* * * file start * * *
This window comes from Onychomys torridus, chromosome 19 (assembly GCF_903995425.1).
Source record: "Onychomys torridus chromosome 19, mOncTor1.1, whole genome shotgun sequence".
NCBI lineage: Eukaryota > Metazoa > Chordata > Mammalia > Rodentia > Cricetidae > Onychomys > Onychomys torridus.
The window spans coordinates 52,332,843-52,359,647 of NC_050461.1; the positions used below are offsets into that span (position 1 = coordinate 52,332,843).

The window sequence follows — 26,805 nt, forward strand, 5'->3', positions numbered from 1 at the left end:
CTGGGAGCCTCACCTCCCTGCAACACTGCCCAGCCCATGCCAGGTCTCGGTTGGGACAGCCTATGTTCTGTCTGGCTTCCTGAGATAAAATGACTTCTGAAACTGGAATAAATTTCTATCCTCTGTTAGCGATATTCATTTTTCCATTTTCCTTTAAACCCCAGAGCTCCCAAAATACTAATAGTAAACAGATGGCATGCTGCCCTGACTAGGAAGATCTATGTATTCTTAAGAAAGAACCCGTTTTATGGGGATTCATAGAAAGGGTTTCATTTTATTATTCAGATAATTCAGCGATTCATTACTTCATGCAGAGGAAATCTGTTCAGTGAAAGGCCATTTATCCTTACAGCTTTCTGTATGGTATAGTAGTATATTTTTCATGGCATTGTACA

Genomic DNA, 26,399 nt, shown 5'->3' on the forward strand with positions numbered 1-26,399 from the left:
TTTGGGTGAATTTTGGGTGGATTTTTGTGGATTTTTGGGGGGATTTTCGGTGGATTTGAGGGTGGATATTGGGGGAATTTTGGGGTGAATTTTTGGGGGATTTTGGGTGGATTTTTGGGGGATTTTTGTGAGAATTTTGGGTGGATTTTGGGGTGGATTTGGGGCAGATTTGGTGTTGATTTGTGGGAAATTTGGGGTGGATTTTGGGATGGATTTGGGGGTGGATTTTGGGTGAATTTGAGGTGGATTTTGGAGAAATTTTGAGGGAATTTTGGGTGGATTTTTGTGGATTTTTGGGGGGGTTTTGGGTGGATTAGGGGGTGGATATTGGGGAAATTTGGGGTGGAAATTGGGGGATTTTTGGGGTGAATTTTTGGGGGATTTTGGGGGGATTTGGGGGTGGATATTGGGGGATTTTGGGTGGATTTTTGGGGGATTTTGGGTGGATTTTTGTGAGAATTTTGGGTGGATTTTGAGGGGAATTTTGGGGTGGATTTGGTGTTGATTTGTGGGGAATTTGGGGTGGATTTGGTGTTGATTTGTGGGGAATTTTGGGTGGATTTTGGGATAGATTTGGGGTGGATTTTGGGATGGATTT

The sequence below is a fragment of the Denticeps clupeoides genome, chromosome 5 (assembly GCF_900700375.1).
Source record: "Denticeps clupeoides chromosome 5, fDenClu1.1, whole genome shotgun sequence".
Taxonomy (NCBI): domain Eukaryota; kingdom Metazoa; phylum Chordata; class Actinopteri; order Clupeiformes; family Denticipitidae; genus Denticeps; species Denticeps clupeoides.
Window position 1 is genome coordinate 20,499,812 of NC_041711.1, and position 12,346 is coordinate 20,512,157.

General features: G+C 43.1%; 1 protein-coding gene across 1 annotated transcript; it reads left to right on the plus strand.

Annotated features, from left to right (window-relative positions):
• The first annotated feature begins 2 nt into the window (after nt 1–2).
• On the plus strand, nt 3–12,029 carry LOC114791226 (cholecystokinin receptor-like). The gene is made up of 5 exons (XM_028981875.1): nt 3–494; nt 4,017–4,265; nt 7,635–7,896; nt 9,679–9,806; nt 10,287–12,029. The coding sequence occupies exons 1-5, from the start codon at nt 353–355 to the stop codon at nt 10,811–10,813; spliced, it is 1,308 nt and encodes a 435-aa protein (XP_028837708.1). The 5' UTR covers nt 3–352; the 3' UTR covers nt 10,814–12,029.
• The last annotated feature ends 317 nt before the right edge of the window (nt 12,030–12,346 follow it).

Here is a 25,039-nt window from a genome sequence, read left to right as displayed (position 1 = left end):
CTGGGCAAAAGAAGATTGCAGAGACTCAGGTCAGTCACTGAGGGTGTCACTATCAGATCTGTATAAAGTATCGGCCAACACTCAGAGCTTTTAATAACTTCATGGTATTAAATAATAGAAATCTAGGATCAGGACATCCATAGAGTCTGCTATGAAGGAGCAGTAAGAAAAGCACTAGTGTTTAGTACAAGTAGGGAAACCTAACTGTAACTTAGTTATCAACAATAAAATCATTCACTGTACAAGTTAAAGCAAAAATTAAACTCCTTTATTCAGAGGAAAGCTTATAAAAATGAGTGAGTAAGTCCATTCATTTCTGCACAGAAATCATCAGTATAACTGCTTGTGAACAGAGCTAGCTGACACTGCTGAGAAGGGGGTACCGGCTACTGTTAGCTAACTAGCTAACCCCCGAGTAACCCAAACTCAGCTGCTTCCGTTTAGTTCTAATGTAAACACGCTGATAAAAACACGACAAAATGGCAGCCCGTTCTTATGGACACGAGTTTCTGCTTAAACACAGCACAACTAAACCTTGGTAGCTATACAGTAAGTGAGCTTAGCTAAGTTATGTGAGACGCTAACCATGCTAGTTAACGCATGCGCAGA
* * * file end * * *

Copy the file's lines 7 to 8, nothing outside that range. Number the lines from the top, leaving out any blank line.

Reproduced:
Genomic DNA, 26,399 nt, shown 5'->3' on the forward strand with positions numbered 1-26,399 from the left:
TTTGGGTGAATTTTGGGTGGATTTTTGTGGATTTTTGGGGGGATTTTCGGTGGATTTGAGGGTGGATATTGGGGGAATTTTGGGGTGAATTTTTGGGGGATTTTGGGTGGATTTTTGGGGGATTTTTGTGAGAATTTTGGGTGGATTTTGGGGTGGATTTGGGGCAGATTTGGTGTTGATTTGTGGGAAATTTGGGGTGGATTTTGGGATGGATTTGGGGGTGGATTTTGGGTGAATTTGAGGTGGATTTTGGAGAAATTTTGAGGGAATTTTGGGTGGATTTTTGTGGATTTTTGGGGGGGTTTTGGGTGGATTAGGGGGTGGATATTGGGGAAATTTGGGGTGGAAATTGGGGGATTTTTGGGGTGAATTTTTGGGGGATTTTGGGGGGATTTGGGGGTGGATATTGGGGGATTTTGGGTGGATTTTTGGGGGATTTTGGGTGGATTTTTGTGAGAATTTTGGGTGGATTTTGAGGGGAATTTTGGGGTGGATTTGGTGTTGATTTGTGGGGAATTTGGGGTGGATTTGGTGTTGATTTGTGGGGAATTTTGGGTGGATTTTGGGATAGATTTGGGGTGGATTTTGGGATGGATTT